When I first conjured up this idea, I thought that it was "interesting" but probably not achievable. Then, after knowing that the Colts had the #1 pick and the extent of their player needs, I thought that maybe we could package a deal that would be attractive to them. Now, the more that I think about this scheme the more I like it. It could give us huge upside for an extended period going forward, especially with some key additions at running back and linebacker in 2013. Would Irsay and Grigson go for this kind of trade? It would certainly be easier and faster for them to rebuild with young veteran players (Pro-Bowlers and starters) than with draft choices for rookies.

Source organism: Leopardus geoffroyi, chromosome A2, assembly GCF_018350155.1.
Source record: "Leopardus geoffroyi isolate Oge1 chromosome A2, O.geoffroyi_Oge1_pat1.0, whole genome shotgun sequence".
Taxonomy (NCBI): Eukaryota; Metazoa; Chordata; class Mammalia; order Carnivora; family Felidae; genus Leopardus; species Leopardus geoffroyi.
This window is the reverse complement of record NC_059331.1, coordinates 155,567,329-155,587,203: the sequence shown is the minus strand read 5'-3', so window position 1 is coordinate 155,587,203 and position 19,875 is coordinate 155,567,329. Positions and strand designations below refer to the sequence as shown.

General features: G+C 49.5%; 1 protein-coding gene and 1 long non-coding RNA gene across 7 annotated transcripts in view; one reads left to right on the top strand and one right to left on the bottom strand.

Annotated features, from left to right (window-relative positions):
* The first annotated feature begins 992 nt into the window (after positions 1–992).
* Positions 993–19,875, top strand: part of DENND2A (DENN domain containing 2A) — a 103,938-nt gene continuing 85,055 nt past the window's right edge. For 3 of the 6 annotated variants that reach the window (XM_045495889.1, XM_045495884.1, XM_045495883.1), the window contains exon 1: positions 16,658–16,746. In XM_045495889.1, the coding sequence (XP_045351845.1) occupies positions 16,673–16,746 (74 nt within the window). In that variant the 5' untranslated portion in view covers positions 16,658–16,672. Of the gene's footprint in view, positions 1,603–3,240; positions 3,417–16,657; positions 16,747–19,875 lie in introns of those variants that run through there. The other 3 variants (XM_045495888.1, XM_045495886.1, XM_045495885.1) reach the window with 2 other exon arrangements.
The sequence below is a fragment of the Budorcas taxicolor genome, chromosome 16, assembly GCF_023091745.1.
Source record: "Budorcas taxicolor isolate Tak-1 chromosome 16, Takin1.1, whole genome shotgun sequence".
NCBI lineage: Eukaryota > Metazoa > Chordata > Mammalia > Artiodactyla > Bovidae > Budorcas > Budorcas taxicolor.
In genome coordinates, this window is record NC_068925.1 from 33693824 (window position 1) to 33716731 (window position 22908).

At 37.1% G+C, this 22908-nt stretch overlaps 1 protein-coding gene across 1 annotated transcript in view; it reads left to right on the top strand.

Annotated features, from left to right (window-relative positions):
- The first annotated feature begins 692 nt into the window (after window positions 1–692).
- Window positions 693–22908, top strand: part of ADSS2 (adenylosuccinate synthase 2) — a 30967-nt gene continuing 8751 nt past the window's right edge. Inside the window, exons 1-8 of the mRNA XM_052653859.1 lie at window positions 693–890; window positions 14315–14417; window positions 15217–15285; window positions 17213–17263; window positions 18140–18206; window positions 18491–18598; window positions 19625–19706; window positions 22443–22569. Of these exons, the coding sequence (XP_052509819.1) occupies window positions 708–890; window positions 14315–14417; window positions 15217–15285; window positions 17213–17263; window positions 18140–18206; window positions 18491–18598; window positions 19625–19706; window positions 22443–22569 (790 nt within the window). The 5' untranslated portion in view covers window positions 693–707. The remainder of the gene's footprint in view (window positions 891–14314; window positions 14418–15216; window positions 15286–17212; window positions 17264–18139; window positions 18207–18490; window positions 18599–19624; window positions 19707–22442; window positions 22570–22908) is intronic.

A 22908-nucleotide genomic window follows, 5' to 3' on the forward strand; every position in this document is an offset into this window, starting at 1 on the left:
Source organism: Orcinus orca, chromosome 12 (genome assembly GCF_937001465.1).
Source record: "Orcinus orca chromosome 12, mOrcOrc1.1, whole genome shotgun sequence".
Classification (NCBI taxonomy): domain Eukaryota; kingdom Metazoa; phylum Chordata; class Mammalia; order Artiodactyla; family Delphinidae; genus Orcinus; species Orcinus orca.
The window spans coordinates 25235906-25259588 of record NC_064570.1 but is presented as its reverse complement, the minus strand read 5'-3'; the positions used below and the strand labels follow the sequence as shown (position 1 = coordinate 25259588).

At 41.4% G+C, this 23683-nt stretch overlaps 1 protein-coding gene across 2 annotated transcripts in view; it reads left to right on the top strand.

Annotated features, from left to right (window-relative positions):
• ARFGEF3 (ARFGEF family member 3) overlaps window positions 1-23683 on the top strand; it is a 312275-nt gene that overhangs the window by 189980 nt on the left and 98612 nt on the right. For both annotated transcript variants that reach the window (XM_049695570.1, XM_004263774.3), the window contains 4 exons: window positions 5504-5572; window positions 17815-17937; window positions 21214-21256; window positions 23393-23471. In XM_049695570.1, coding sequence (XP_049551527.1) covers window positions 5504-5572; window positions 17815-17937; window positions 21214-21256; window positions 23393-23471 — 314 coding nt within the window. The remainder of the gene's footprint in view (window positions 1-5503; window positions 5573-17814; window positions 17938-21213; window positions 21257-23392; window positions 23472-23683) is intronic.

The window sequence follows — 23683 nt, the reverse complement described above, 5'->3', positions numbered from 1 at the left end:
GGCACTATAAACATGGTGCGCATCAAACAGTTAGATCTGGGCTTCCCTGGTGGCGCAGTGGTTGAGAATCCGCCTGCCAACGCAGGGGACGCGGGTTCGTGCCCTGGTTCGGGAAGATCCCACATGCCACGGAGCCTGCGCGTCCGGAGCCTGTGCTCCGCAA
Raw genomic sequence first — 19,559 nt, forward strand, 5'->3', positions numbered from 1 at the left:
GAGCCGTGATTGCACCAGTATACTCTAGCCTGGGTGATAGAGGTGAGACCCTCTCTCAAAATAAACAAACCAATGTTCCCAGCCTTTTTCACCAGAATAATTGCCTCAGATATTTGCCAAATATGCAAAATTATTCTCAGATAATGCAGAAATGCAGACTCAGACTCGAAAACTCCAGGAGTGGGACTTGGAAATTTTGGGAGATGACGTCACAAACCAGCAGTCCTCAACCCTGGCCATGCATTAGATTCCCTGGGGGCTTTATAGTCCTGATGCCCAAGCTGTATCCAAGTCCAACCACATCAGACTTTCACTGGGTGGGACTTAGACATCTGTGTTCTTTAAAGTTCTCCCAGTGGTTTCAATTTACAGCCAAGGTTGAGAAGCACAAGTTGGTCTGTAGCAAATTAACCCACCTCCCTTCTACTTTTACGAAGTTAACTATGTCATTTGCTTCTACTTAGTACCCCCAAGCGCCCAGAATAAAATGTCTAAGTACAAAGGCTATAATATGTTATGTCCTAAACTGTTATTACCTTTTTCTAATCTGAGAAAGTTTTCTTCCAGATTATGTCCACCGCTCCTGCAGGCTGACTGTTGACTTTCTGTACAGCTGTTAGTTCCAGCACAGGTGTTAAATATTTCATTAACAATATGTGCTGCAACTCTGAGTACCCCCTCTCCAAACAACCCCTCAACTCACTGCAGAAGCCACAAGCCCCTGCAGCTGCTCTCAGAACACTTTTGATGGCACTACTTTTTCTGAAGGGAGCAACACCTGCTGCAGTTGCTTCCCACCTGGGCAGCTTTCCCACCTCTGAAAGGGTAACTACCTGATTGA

So there you have it ... the Radical Plan. I would love to have Harbaugh see this and hear his reaction! What do YOU think? If Indy wouldn't bite, what else would it take? Would Andrew Luck be worth that much? What are your thoughts about this big-picture plan going forward? Remember ... "if you're not getting better, you're moving backwards." Got better big plan? Please share it with us.

This is a FanPost and does not necessarily reflect the views of Niners Nation's writers or editors. It does reflect the views of this particular fan though, which is as important as the views of Niners Nation's writers or editors.